Plant Equipment, Industry Today

April 4, 2019

Manufacturers are often faced with making the difficult choice of maintaining existing equipment and leaseholds or undertaking what could be expensive upgrades to their equipment and/or expansions to their plant. Often times a slowdown or downtime in production during the upgrade, coupled with slow paying customers, will put a significant strain on the business’s cash flow. Many manufacturers undertaking such projects often will turn to non-conventional financing sources to support the equipment purchase or plant upgrades in order to make sure their financing source remains consistent and is comfortable with the potential disruptions that come with projects of this nature.

For the equipment upgrades, manufacturers have various funding options to aid in the acquisition including leasing, term loans from their lender, or even using their own cash. Large projects such as plant expansions are most often financed via a term loan. Choosing the best option depends on the business’s current financial situation and its long term goals. If the equipment needs to be replaced or upgraded frequently then leasing may be a good option; if the equipment has a long useful life or needs to be altered to produce a specific product, a bank loan might be the better fit as leasing agreements often have restrictions on equipment alterations.

Closing the Cash Flow Gap after a Plant Upgrade or Retrofit

Manufacturers often feel the effects of the new equipment installation or plant upgrades on their cash flow which is caused by the downtime for the equipment to be installed, or the disruption caused by physically expanding the plant, and the time it takes to resume normal operations.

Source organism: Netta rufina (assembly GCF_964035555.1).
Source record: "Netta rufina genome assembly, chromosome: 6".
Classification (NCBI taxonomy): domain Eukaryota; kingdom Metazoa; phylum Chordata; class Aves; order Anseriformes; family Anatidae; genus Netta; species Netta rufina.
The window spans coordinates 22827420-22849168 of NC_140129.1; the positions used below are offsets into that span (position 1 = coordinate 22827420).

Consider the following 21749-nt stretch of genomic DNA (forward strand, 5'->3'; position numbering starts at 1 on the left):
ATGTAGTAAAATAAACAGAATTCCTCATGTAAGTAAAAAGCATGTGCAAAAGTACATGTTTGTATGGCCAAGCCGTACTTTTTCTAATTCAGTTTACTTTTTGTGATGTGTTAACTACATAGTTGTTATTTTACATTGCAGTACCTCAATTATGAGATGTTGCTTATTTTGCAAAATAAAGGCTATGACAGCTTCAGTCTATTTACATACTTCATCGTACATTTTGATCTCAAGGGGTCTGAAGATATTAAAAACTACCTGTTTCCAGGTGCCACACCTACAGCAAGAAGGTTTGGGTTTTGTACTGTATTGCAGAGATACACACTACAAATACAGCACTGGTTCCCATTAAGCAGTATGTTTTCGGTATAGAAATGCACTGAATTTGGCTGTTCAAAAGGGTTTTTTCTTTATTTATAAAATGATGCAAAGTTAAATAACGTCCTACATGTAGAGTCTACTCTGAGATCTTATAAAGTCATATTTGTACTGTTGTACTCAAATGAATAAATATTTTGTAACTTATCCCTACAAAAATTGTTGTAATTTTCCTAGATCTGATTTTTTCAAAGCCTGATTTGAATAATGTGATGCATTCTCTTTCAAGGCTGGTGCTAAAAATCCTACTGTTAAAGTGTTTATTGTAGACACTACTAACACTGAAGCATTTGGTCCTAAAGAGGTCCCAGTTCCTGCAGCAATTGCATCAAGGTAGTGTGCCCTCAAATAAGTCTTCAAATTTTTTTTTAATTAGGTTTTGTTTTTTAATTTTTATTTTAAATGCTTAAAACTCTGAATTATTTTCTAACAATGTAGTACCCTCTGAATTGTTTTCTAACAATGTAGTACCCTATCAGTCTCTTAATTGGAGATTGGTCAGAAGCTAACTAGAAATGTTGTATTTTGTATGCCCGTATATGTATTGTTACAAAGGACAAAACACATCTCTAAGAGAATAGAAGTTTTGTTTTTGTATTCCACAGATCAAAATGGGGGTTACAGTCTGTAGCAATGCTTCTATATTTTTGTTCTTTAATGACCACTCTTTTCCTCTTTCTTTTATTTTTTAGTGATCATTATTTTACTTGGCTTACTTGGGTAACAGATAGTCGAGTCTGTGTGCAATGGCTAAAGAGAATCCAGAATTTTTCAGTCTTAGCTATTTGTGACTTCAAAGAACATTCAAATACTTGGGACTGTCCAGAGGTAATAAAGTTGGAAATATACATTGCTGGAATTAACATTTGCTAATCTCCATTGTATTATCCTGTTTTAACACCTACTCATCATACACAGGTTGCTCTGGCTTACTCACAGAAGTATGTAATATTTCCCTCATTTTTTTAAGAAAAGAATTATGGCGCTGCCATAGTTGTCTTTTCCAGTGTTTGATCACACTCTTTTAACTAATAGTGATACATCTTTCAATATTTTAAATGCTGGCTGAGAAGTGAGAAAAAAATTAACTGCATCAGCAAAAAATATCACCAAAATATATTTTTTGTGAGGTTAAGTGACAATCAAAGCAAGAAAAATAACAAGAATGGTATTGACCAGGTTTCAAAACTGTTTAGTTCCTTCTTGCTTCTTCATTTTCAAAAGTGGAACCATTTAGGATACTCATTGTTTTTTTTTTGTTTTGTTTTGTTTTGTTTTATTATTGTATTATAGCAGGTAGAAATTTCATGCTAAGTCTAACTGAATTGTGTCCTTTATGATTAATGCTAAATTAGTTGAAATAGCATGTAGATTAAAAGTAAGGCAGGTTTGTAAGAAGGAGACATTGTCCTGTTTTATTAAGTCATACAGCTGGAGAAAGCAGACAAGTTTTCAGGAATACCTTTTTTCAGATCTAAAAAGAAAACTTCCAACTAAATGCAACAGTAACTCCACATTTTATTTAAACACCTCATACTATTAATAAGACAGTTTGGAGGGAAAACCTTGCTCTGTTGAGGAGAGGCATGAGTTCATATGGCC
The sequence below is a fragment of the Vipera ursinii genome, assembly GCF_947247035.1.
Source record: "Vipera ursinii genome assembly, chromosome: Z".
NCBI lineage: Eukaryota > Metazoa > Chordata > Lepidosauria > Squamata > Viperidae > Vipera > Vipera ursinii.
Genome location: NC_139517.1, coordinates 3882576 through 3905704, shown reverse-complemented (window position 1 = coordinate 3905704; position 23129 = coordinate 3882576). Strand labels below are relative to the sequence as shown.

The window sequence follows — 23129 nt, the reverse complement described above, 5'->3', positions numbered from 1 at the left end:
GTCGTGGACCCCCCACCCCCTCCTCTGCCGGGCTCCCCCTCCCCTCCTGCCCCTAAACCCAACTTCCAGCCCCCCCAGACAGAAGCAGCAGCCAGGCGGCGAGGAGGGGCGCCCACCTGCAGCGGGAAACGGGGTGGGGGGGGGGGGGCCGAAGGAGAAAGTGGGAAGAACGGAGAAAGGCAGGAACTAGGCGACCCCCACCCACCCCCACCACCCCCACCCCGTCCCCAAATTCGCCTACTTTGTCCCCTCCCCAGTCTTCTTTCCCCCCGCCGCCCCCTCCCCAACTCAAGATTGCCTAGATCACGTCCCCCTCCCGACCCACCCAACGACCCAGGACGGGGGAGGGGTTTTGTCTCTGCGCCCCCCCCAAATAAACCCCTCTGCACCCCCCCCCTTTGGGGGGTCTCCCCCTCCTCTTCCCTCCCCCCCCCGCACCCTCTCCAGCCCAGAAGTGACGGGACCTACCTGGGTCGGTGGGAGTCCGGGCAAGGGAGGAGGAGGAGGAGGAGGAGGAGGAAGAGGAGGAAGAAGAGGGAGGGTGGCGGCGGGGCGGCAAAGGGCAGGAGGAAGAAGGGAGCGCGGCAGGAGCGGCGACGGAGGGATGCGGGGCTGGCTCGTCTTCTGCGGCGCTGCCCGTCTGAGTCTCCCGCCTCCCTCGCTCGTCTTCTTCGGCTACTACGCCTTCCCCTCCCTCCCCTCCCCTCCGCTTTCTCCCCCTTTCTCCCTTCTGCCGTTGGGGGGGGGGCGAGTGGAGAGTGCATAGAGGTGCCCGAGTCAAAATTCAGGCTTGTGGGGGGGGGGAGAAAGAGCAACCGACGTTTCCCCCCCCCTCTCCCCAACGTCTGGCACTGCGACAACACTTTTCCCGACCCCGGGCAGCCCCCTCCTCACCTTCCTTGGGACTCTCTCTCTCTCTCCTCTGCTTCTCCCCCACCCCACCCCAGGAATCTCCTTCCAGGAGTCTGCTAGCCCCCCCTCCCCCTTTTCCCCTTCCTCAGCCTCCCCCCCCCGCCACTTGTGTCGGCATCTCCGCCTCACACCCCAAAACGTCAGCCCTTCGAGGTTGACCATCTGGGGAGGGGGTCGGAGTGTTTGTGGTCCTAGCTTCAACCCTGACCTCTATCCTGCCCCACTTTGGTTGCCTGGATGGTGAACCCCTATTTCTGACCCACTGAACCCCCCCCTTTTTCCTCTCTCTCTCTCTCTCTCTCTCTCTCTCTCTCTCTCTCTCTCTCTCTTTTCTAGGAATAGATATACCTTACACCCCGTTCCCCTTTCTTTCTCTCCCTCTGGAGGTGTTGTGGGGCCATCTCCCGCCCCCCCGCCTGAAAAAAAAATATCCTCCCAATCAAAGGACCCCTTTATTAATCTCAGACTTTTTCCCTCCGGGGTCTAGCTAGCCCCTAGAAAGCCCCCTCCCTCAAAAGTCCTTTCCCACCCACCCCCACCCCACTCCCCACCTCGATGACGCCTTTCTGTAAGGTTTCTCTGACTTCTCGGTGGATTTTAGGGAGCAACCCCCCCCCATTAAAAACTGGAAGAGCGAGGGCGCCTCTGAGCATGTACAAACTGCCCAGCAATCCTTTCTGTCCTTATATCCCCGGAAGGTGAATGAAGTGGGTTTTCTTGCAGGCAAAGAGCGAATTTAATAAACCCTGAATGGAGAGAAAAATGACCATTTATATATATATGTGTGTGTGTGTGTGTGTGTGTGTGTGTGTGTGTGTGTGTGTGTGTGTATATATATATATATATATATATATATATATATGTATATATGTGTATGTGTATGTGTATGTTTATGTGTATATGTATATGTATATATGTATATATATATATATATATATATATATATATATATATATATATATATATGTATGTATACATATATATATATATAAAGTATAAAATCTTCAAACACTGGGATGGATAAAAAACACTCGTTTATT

Having the appropriate financing source in place to support their working capital needs after completing these types of upgrades is just as important as financing the upgrades themselves. Asset-based lending (ABL) and invoice factoring are two financial products that businesses can turn to in order to close the cash flow gap and improve liquidity after an expensive plant upgrade.

Asset Based Lending (ABL)

ABL allows businesses to leverage their assets (accounts receivable (A/R), inventory, equipment, and real estate) to obtain financing for working capital, equipment upgrades, or other required projects. ABL’s will provide a revolving line of credit utilizing A/R and inventory while many will also provide term loans against equipment or real estate. ABL is more suited for dealing with the inconsistent financial performance or explosive growth that may come as a result of changes to a company’s plant or equipment. Given that an ABL will analyze and rely on the historical and projected financial performance of the borrower, it is best suited for established businesses with adequate accounting controls and processes.


While factoring companies generally will not provide term loans to help with the previously discussed projects, a factoring facility, working in conjunction with other leasing or term loan providers, can be a great solution to help manage through the tight cash flow caused by such projects. Through factoring, businesses can obtain funding against their outstanding A/R at advance rates that are higher than with ABL or conventional bank loans. This means the business gets more money which improves overall cash flow. Approval for a factoring facility is fairly quick and is less expensive than other alternative financing options such as credit cards or a merchant cash advance (MCA). In addition, the factor provides A/R management services such as credit qualification and receivable collections as a standard practice, which can mean less work for your finance team.